via 2013: The Year the Mystery Hunt Broke | Wired Magazine |

Sunday night and beyond, Twitter saturated with good-natured frustration about hunt. My favorites:

Damn it, someone win the mystery hunt. (@dbfclark)

Find the damn coin. #MysteryHunt (@gemini6ice)

dear god how much longer? #mysteryhunt (@roydraging)

Holy shit they just mad[e] it so you can skip an entire round in order to end this thing. This is trouble #MysteryHunt (@jmgold)

This #mysteryhunt is so long that it’s spanning two presidential terms. (@Jeffurry312)

Appropriate that the team with the longest name won the #mysteryhunt with the longest duration. (@mersiamnot)

Winning was awesome and, even better: by the end, many of the other teams thanked us for winning (and thereby ending the hunt).

[Image credit: lroyden]

75 hours and 19 minutes, the longest in Mystery Hunt history. I learned so much, got to know a bunch of cool people, and am so happy to be a part of it all.

Singapore: National Day

Singapore’s 47th National Day marks Singapore’s independence from Malaysia and consists of a “Parade” with lots of marching, music and singing, salutes, performances, and fireworks. Unfortunately, you need an invite or ticket to attend, so we watched the stream from our apartment by downtown Singapore (oh yeah– hello from Singapore!). Interestingly, many of the local people do not recognize National Day as a holiday — rather, it is mostly wealthier people, civil servants, and foreigners who partake. The locals told us that it’s essentially a government function. What we saw affirms this too; aside from the flags and banners everywhere, life and traffic seemed to continue as usual. Our morning started with a huge procession of red-wearing Singaporeans next to our apartment walking off to somewhere, and we got very excited for the big day, but the places we went did not seem to be affected by the holiday at all. We learned that educators and officials are invited to the parade, and I wonder who else. I originally associated National Day with US’s Fourth of July, but after some research, I deemed it to be more like a festive version of the State of the Union address. Except it seems that this year, they aired the National Day message a day early (transcript here). So there goes that theory.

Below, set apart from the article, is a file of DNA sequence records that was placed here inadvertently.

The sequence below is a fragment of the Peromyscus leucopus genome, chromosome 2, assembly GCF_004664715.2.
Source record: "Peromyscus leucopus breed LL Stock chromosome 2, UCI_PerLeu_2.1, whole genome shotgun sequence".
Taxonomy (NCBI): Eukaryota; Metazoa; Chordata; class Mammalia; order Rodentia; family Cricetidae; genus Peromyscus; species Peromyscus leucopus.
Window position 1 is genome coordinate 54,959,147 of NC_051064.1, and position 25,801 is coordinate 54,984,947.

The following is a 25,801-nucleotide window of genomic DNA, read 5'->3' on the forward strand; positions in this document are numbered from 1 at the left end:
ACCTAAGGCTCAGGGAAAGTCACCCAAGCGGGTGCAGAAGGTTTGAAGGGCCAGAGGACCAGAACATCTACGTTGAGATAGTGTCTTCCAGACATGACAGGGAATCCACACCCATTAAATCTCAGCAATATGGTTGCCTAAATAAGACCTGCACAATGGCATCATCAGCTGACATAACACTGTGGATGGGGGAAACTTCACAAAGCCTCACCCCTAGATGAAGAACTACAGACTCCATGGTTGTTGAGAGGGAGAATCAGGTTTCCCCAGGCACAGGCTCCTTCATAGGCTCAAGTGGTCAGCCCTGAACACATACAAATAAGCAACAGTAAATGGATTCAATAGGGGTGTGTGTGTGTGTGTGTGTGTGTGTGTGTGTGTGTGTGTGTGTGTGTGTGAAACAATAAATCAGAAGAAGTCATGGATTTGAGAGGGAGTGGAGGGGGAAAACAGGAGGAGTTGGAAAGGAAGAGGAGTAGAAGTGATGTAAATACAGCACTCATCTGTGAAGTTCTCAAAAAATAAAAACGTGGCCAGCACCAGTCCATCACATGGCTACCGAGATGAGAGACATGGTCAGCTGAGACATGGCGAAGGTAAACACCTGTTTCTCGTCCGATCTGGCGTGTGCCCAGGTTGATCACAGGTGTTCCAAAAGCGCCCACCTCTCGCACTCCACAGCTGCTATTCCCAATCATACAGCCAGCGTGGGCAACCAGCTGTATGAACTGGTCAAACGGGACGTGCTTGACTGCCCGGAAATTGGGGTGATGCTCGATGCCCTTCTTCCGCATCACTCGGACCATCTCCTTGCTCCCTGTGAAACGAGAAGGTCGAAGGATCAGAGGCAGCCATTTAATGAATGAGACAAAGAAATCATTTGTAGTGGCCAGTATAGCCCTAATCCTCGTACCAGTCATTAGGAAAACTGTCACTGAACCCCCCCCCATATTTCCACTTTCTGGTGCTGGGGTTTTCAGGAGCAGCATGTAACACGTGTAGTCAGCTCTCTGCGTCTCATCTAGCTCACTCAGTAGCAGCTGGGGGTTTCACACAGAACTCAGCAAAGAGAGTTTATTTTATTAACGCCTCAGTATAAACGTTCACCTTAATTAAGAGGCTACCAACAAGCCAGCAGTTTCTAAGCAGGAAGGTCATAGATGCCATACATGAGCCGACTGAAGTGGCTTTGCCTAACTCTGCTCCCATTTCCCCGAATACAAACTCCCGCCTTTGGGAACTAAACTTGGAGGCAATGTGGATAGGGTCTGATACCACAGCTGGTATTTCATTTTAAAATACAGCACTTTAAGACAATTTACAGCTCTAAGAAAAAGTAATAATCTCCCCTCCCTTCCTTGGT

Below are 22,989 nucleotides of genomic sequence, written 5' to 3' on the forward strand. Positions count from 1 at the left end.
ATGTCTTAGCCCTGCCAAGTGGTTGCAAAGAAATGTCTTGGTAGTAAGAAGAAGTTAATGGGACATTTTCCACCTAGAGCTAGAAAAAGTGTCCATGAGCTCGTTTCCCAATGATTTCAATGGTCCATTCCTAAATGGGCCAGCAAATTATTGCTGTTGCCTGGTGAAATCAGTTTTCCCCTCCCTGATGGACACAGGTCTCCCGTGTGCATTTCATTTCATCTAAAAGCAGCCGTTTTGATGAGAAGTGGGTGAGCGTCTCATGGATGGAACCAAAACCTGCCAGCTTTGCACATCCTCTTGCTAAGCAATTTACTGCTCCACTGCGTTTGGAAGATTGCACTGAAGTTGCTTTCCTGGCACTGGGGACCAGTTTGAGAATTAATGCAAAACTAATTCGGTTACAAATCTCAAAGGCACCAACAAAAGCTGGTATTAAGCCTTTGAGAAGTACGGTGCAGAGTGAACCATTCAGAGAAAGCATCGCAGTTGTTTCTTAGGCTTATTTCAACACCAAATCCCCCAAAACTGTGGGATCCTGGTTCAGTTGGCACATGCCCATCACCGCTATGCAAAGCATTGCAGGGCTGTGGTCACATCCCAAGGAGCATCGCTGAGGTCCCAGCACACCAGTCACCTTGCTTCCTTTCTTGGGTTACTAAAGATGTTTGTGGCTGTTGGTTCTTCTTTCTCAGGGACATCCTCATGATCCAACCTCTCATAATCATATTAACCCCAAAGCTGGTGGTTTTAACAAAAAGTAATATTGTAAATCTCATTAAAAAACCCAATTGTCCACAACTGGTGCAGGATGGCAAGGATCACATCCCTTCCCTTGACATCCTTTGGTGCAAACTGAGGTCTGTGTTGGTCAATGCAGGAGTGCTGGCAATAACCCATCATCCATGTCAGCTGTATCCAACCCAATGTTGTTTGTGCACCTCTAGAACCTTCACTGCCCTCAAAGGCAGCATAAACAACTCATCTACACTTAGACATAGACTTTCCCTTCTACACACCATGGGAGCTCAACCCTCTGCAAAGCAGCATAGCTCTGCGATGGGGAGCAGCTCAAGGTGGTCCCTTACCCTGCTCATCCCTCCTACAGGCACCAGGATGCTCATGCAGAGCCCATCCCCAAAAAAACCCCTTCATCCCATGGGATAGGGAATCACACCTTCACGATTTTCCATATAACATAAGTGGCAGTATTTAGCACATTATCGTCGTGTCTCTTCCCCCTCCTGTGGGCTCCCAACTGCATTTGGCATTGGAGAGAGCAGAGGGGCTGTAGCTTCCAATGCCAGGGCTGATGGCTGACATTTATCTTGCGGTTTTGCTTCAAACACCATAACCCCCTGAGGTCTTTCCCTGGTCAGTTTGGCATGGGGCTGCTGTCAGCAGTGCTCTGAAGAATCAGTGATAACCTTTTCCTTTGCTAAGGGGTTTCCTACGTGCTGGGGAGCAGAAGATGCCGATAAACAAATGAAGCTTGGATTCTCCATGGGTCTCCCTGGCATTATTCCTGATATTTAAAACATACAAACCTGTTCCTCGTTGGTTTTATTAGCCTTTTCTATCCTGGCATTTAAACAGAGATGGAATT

[Photo credit: 1 2 3]

Either way, it was very interesting to see Singapore show off its various groups of armed forces and performers of the various southeast Asian cultures, to listen to the singing in Singapore’s 4 national languages, and to see the sea of some 27,000 people in the world’s largest floating stadium. So many colors, so many styles! I guess the mix of cultures is their culture. Despite the utter lack of Caucasians, there is a touch of British influence to much of what we see in Singapore, and it is even apparent in the show, when performers wearing traditional southeast Asian drag dance to rap. And since Singapore’s such a tiny place, we could hear the fighter jets and fireworks from our apartment as we caught them on the TV.

Anyway, happy National Day!

Bitap algorithm

The bitap algorithm is an approximate or exact string matching algorithm that is one of the underlying algorithms of the Unix utility agrep (approximate grep). What differentiates it from other string matching algorithms is its use of bitwise operations, that make it run super fast.